The high points:

  • Go with the flow
  • You don’t play alone
  • Learn the rules so you can break them
  • Play by ear
  • Embrace limits
  • Use common structures in creative ways
  • When you make a mistake, keep playing

Head on over to Lifehack.org and find out how to Improvise Like a Jazz Musician.

Written by Michael DeBusk

December 8th, 2007 at 4:02 pm

Dealing with Fools

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By way of Seth Godin’s Blog comes the article from Slant Six Creative, Saying More by Saying Less:

Whether we like it or not, we’re in a world where the transparent, open-source nature of online activity has fundamentally changed the way people and businesses have conversations. In thinking about how it works and trying to figure out how best to participate, this is the most difficult yet important lesson I’ve learned:

Always let a fool have the last word.

This is a lesson I took a while to learn, but once I got it I found it immensely useful. And consider the idea that if comedian Michael Richards had taken this idea to heart, he might still have a career.

Written by Michael DeBusk

December 5th, 2007 at 2:00 pm

Caricatures are more easily recognized

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In a recent BoingBoing post referring to a study of computer-altered celebrity photographs done at the University of Central Lancashire, it was pointed out that we tend to recognize a person from caricature twice as easily as from a photograph.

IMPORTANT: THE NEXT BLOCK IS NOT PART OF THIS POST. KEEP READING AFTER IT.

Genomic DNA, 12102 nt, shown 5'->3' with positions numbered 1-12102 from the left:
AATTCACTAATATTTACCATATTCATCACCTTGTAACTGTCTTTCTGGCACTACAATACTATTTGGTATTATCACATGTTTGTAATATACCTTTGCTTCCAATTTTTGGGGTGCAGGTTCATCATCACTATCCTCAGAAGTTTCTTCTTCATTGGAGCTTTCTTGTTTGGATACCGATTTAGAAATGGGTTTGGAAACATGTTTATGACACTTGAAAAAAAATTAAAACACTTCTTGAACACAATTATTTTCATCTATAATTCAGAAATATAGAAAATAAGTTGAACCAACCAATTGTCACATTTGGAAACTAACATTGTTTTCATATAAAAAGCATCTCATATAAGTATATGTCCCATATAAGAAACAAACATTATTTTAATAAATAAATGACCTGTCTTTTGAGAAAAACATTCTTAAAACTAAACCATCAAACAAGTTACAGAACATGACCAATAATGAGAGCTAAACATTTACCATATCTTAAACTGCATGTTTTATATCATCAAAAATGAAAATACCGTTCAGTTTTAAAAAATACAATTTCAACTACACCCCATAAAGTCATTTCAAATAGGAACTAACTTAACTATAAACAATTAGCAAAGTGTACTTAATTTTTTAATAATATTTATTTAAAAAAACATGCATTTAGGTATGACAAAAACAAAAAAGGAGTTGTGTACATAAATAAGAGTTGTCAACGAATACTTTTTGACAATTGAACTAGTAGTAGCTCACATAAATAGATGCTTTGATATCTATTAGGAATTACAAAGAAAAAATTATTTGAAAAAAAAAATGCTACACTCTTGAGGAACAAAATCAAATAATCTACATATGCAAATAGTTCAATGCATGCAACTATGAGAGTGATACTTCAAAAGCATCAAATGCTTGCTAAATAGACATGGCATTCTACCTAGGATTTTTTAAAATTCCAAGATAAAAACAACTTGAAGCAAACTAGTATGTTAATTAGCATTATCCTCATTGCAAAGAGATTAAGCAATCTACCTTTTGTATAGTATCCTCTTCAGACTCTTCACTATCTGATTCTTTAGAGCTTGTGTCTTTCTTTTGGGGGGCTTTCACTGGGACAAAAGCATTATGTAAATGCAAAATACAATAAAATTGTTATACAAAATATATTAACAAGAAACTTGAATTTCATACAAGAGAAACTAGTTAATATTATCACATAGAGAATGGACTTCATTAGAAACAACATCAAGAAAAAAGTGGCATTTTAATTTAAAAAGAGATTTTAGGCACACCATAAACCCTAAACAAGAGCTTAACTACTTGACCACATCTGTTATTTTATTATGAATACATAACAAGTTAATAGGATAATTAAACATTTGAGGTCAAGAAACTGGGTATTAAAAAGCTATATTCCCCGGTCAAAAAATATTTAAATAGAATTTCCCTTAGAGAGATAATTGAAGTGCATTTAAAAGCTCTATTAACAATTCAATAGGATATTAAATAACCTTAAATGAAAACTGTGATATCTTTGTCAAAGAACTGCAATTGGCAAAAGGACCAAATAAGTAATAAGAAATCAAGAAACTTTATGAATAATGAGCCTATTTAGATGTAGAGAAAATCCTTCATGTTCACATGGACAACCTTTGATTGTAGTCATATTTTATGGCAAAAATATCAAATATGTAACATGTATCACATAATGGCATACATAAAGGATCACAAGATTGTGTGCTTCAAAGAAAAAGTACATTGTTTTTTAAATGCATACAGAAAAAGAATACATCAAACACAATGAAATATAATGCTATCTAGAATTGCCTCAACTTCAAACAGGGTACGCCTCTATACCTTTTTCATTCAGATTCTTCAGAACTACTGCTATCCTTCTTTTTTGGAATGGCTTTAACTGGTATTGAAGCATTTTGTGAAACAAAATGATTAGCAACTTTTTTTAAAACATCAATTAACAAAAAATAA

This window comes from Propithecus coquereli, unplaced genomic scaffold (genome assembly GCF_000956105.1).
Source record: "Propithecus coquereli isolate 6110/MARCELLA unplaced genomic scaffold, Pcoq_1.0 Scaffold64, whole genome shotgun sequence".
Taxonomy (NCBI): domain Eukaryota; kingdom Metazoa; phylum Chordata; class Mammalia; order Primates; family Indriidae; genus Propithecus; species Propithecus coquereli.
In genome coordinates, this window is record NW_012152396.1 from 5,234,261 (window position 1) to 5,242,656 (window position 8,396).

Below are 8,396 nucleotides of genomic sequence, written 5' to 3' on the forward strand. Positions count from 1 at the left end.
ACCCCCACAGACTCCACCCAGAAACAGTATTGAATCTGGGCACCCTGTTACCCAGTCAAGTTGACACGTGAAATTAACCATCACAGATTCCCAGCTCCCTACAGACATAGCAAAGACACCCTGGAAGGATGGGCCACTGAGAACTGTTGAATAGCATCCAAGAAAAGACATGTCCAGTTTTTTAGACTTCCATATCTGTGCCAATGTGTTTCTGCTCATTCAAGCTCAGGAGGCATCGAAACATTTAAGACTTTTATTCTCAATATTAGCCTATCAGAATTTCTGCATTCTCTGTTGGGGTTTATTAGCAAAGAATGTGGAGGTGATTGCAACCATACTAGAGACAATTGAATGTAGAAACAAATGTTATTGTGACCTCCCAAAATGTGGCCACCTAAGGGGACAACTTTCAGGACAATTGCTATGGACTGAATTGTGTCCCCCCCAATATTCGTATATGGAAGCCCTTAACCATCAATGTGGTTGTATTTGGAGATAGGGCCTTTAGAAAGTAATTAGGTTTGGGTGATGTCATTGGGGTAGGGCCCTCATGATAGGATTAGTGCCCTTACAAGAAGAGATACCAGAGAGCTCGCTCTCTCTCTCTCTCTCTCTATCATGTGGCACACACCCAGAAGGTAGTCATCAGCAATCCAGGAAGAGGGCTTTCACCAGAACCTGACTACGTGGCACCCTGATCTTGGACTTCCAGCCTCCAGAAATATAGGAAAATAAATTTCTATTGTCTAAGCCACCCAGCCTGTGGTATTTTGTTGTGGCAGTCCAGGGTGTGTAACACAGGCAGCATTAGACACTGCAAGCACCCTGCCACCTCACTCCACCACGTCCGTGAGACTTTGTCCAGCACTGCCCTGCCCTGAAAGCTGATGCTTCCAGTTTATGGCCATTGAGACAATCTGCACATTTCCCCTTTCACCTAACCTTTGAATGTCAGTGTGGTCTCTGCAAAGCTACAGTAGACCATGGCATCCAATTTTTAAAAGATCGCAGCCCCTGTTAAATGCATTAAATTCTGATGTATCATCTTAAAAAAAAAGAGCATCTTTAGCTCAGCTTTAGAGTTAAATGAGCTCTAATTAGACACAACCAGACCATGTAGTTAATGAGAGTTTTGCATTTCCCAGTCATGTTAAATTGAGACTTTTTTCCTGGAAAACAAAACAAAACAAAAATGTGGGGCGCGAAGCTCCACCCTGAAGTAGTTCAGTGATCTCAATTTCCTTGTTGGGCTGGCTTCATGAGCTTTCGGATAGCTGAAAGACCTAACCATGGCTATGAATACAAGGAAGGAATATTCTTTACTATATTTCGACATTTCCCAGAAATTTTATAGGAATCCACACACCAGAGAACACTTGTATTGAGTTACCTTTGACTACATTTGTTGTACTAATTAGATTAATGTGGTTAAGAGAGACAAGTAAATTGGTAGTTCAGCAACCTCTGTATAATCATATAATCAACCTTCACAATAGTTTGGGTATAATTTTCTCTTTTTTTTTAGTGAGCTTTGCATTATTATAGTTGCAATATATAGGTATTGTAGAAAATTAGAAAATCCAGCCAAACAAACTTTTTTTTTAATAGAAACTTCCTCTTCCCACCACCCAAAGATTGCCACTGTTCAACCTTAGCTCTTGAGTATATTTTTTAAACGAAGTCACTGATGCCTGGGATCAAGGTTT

I wonder how this could be useful in, say, state elicitation, memory recovery, and changework.

Link to article in The Guardian

Written by Michael DeBusk

December 5th, 2007 at 1:51 pm

Acting Out in Class

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By way of Lifehacker today comes Darren Barefoot’s interesting article, Everything I Know About Presentations, I Learned in Theatre School

Plenty of excellent high-level pointers on how to make your presentations more compelling and coherent, how to keep people awake and engaged, and how to have your audience leave the room with more than they came in with.

Written by Michael DeBusk

December 1st, 2007 at 2:00 pm

Holographic Communication, March 2008

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Jonathan Altfeld’s presentation skills are beyond compare, and one of the best things about them is that he’s willing to teach them to you. From March 27 through March 31, 2008, Jonathan will be holding his Holographic Communication training in Tampa, Florida, USA.

If Your Livelihood Depends on Giving Compelling Presentations… or Even if You Just WANT People Hanging on your Every Word, in Business, in Public, or in Platform Sales… We’ve got a Pain-Free, Risk-Free, Fun-to-Learn Process… that can turn ANY Ugly Duckling into a Swan… & we’ve published video case-studies [on the Web site] to prove it.

Written by Michael DeBusk

November 30th, 2007 at 7:17 pm

250 Public Speaking Tips

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By way of Lifehacker comes this pointer to 250 Public Speaking Tips.

To be either pedantic or precise, whichever you prefer, there aren’t 250 tips here; it’s kind of heavily padded. And some of them contradict others or are otherwise worth ignoring. But there’s plenty of good stuff here, too. Look at the first one:

Audience always comes first; ask yourself, “How can they benefit from listening to me?”

Link to Eric Feng’s Public Speaking blog
Link to a free chapter of the author’s upcoming book

Written by Michael DeBusk

November 21st, 2007 at 7:12 pm